You may have noticed a trend this month on posts about staying healthy! Even health professionals need gentle reminders for themselves and clients about preventing flu, hand washing, eating well and being active and overall stress management.
Today, Dixie Harms reminds us as health professionals about steps we can take to minimize flu risk and keep us (and others healthy). Dixie Harms, DNP, ARNP, FNP-C, BC-ADM, FAANP. Dixie is a family nurse practitioner at Family Medicine of Urbandale in Urbandale, IA and also serves as Adjunct Clinical Faculty at the University of Iowa College of Nursing. She specializes in diabetes care and bio-identical hormone replacement therapy. Dixie is also a member of ENC’s Health Professional Advisor panel.
This time of year there are a large number of viruses spreading and more people are getting sick. It seems with the holiday bustle we often find ourselves at large gatherings such as concerts, religious services, family gatherings, completing holiday shopping and of course– going to work. We all know of someone at any of these places that has shown up sneezing or coughing and we worry that we could be next. As a nurse practitioner in family practice, I get asked frequently how I keep from getting sick. Health care professionals do not always stay well. We are as prone to infections as anybody else, but there are measures we can all take to prevent infection.
When a person thinks about germs, they likely think about different infections. Infections can come from a variety of sources. Sources of infection can come from viruses, bacteria, fungi, protozoa. Bacterial infections can include strep throat or urinary tract infection. Viral infections can include influenza, shingles or the common cold. So how are these organisms spread?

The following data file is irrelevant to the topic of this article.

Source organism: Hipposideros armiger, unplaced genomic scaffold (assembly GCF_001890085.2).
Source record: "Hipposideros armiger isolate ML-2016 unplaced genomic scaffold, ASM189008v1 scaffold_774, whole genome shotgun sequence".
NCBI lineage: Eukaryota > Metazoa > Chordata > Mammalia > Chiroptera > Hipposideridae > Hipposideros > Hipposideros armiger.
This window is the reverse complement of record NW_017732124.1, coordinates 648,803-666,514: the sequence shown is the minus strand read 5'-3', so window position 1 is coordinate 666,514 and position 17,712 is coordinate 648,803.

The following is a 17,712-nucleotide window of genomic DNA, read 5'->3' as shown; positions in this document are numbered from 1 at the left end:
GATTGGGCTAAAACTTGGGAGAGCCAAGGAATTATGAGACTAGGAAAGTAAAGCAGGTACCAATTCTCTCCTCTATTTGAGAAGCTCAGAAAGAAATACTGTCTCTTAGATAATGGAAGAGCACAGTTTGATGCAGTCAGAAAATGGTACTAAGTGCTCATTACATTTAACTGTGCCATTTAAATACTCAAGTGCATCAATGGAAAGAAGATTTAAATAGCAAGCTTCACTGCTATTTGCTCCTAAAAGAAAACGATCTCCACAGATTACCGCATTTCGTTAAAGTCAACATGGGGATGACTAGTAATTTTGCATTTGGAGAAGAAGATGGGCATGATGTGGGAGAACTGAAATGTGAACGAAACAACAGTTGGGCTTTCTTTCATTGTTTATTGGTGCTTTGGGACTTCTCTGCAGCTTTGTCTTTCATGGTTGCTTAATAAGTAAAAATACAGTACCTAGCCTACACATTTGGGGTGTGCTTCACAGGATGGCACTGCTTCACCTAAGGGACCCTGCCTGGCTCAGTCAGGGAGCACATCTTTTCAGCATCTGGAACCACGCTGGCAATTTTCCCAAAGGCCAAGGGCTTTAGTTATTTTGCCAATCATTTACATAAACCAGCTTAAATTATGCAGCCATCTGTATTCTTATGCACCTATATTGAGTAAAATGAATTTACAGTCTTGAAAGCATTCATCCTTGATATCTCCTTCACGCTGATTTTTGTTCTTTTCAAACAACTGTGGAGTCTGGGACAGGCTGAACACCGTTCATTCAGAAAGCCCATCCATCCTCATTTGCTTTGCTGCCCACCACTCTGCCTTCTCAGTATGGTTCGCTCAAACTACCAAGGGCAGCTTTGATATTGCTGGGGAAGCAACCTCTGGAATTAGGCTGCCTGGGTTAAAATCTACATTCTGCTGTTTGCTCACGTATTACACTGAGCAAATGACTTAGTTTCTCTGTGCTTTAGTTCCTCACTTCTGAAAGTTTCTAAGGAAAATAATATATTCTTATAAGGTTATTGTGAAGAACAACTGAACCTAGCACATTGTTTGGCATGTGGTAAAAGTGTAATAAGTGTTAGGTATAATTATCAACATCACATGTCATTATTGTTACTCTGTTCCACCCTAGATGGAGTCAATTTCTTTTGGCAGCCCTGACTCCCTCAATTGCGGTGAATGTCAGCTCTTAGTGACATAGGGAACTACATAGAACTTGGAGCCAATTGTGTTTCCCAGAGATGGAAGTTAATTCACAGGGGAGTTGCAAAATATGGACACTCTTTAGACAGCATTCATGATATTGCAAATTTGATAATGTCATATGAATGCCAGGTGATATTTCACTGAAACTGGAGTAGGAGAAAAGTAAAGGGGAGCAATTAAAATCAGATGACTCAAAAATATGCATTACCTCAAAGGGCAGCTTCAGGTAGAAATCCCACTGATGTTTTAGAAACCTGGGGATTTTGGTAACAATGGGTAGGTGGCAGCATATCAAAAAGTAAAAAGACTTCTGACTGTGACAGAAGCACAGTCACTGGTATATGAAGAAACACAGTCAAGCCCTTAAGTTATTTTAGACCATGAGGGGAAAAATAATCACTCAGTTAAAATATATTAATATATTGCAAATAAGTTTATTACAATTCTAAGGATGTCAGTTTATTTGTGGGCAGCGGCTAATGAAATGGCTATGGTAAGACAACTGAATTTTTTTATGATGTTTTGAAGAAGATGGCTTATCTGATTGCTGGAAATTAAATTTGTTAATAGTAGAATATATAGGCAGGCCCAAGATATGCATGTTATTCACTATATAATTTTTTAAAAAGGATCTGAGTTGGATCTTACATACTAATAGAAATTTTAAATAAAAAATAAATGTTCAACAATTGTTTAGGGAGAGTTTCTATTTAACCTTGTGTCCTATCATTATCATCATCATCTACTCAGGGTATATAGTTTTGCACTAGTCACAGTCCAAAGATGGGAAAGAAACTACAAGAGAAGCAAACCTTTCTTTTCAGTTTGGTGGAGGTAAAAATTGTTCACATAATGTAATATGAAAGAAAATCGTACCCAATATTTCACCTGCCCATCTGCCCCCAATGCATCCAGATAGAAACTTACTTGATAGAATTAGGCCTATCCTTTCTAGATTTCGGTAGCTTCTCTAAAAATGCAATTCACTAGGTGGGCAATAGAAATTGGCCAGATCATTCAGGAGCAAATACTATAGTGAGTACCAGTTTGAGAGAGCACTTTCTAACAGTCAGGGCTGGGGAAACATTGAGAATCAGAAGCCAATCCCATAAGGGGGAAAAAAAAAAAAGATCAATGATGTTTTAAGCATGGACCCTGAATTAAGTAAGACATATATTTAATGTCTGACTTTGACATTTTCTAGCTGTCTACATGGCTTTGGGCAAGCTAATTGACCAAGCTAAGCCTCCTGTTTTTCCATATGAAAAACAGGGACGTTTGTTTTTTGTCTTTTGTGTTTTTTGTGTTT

- Sneezing or coughing
- Shaking hands
- Using the toilet and not washing hands
- Touching objects with contaminated hands
Influenza is common and can be severe, especially for high-risk individuals
How does influenza spread?
- The virus can be spread the day before symptoms actually appear or for 5-7 more days after symptoms develop
- People who have influenza are most infectious on days 2 and 3 of their illness
- When the temperature is higher, more virus is spread
- Direct transmission of the virus can occur when a person sneezes directly into the eyes, nose, mouth or throat of another person
- Any person can inhale the virus from another person who coughs, sneezes or spits
- The virus can also be spread by direct contact of a contaminated surface, handshake or other direct contact
- A single sneeze can release 40,000 droplets and it may take only one droplet to infect a person
- Viruses can survive for 1-2 days on a contaminated surface, 15 minutes on dry paper tissues and 5 minutes on the skin
How do you prevent the spread of infection?
- Avoid close contact
- Stay home when you are sick
- Cover your mouth and nose
- Clean your hands
- Avoid touching your eyes, nose and mouth
- Eat well and sleep plenty!
One of the best ways to prevent the spread of influenza is–Get your annual influenza vaccine
As health professionals, we often think of others first and “push on”. It is difficult to take a sick day when appointments may be canceled, someone else has to cover the caseload, paperwork piles up and more, but it the best thing to do for patients, staff and yourself.